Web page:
IIt’s hard to pick a favorite moment from New York’s mayoral race, which enters its final stage of the primaries this week. It could be the episode where two candidates, Shaun Donovan and Ray McGuire, were asked to guess the median home price in Brooklyn and you answered $ 100,000, which would have been correct in 1985. (For those operating in 2021, the correct answer is $ 900,000.)
It could have been the implosion of the campaign by Dianne Morales, the most progressive candidate by far, predictably destroyed from within when employees complained that she had created a “hostile” environment and that the job, presumably stuffing envelopes, was “repetitive and unstructured”. In the meantime, it’s hard not to love the story that still unfolds around Eric Adams, Brooklyn Borough President and current frontrunner in the primaries, and thus the election – secretly living in New Jersey.
The mayoral race in America’s largest city has always been an odd combination of national and parochial politics, a magnet for nutters and con artists as well as Bloomberg-style billionaires. Four of New York’s last six mayors have been Democrats (Republican voters are outnumbered six to one in the city) and most of the coverage is in the Democratic field; This year, not even the right-wing New York Post bothered to endorse a candidate in the Republican primaries.
Still, even among Democrats it can be difficult to get New Yorkers to pay attention to the race long before the final elections. A few months ago, the only name-recognition candidate and the initial pioneer was Andrew Yang, the former presidential candidate and CEO of a variety of failed startups, who is running with the “visionary” ticket, and about who has ever sought to be chosen for something remains a mystery.
Yang’s advantage suffered during the pandemic, when it emerged that he had left the city for his second home in the north of the state. For a heated second, Scott Stringer, the 61-year-old New York City comptroller and the most experienced politician in the field, slipped into first place, until two indictments of sexual misconduct emerged (denies them) and that was the end of it.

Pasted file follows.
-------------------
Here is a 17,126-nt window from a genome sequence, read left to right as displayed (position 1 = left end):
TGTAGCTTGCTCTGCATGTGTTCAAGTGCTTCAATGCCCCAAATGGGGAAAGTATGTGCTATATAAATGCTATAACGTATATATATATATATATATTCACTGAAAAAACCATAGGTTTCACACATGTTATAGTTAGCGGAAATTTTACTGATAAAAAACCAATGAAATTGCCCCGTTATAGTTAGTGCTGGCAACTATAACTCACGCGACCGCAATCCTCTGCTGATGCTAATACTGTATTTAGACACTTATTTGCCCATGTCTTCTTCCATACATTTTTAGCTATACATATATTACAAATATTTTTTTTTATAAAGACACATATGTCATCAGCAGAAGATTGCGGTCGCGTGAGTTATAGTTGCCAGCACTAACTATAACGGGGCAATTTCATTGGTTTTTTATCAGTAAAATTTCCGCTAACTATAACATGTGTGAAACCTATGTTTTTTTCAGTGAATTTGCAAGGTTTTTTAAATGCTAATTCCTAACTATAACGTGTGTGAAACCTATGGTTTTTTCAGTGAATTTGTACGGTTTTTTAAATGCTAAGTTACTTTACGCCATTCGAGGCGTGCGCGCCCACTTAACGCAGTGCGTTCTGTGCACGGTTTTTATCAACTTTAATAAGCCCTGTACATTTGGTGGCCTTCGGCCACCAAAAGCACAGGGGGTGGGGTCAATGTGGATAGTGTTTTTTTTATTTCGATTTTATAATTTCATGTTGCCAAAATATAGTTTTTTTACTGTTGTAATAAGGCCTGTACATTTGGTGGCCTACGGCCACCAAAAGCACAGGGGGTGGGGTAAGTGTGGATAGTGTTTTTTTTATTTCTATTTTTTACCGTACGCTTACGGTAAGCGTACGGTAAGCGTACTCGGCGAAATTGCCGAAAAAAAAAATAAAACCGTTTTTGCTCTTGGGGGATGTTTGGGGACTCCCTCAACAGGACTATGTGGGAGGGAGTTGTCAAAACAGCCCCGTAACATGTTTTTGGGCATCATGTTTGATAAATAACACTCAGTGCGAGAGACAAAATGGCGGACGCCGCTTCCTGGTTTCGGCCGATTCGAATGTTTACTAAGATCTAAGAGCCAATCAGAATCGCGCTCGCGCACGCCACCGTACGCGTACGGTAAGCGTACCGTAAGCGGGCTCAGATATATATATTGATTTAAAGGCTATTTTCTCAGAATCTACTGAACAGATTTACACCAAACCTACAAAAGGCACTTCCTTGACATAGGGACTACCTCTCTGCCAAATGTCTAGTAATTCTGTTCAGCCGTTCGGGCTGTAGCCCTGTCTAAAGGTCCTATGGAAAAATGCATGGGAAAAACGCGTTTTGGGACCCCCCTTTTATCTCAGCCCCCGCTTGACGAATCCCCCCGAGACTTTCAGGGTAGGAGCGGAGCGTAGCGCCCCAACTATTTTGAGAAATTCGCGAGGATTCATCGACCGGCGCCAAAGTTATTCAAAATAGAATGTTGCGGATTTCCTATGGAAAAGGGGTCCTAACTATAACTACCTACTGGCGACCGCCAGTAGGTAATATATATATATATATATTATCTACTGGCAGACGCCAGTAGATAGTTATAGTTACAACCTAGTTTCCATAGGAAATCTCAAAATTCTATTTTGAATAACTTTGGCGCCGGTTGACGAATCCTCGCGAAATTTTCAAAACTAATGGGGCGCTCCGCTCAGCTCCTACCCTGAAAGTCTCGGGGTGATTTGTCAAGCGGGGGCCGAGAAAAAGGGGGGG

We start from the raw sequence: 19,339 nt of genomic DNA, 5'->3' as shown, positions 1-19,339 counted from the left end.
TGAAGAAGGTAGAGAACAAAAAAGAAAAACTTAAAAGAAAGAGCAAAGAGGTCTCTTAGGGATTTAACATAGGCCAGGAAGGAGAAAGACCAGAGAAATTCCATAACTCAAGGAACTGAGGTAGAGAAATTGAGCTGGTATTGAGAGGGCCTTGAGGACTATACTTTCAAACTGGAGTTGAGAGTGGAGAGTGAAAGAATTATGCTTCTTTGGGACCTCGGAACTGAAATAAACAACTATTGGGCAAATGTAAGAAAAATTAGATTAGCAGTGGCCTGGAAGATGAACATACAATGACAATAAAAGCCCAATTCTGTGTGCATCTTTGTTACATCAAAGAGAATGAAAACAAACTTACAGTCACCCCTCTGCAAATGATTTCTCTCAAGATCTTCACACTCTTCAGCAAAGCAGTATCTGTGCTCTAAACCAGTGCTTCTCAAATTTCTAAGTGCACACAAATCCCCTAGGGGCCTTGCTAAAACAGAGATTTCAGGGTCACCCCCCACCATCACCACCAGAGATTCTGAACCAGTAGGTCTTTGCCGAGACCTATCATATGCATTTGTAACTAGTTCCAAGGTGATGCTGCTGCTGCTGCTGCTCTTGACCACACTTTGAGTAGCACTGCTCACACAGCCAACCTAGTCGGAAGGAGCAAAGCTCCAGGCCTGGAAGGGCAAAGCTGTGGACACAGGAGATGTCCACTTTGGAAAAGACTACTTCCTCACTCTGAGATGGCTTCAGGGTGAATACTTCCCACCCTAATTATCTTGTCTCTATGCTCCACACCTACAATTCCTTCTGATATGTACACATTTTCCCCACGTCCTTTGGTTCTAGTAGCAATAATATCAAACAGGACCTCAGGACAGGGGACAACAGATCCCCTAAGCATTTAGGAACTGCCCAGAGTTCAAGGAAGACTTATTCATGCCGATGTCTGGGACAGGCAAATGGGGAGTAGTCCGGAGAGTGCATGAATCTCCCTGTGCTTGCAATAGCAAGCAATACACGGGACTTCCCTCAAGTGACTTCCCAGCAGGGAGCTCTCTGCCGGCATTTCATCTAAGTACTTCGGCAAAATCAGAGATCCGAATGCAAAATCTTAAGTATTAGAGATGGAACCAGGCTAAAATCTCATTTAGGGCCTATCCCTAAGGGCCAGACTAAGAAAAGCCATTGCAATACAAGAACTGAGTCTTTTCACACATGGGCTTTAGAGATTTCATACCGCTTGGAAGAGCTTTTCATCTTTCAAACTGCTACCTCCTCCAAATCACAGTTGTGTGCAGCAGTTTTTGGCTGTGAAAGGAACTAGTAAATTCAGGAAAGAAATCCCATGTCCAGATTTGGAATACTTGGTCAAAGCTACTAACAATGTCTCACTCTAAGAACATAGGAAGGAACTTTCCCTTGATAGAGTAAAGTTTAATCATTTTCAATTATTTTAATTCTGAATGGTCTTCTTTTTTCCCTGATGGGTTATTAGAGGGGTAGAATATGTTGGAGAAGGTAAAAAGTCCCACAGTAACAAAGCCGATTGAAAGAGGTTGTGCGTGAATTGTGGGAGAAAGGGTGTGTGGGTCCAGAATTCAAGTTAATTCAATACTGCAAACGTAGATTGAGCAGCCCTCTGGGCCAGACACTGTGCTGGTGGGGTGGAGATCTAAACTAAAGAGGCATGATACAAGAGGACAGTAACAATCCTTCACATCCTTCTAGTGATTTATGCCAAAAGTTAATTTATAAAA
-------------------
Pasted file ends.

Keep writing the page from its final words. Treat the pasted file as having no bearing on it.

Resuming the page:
And so we come to the part of the campaign represented by Eric Adams’ fridge. New Yorkers will tolerate, even celebrate, a certain eccentricity in their mayor; look at the enduring affection for Ed Koch, the Democratic mayor of the late 70s and 80s whose theatricality made him love even as the city sank into bankruptcy. Anthony Weiner, the disgraced candidate in the 2013 race, got a second chance after his sexting shenanigans based largely on the strength of your personality.
Adams, 60, a police officer before going into politics, is not a showman in this style. However, the fact that the biggest scandal of his candidacy for office has been so entertaining has probably helped his campaign more than it hampered it. Two weeks ago, in a move worthy of Matt Hancock, Adams invited the press to his apartment in the Bedford-Stuyvesant neighborhood of Brooklyn, in an effort to stamp out rumors that he actually lived in Fort Lee, New Jersey. Reporters scanned the scene and noted, despite Adams’ dietary preferences, the number of non-vegan items in his refrigerator (salmon, dairy) and the presence of slippers that seemed to belong Adams’ adult son Jordan. If his judgment is wrong, the main conclusion of the episode was the stupidity of inviting a reporter to his house, Adams came out looking relatively chaotic.
There has never been a mayor of New York. By far the sanest candidate, endorsed by the New York Times and behind Adams in the polls, is Kathryn Garcia, former head of the city’s sanitation department and popular on both the left and right of the party. She has not been involved in any scandals, except for her brilliant hobby. campaign video in which, after uttering a few lines in a monotonous tone in the style of Ingmar Bergman, he broke a sheet of glass stamped with In Case of Emergency Break Glass and walked away in a leather jacket straight from a Heart video from the 80s.
Garcia’s weakness is one that he often pursues competent women flanked in politics by flamboyant and incompetent men: his public persona is not “funny.” It is serious and impressive. In some fledgling way, someone who knows New York’s sewers, and the 10,000 public service workers who maintain them, would seem to know the city on an unmatched level. And yet a quick look at Bill de Blasio, the current mayor and a man the city unites to despise, reminds us that serious and impressive don’t always win. De Blasio appeared last week to illustrate how ranking voting works by showing a chart of your favorite pizza toppings. (Number one: green peppers. The man is a mess).
George is Digismak’s reported cum editor with 13 years of experience in Journalism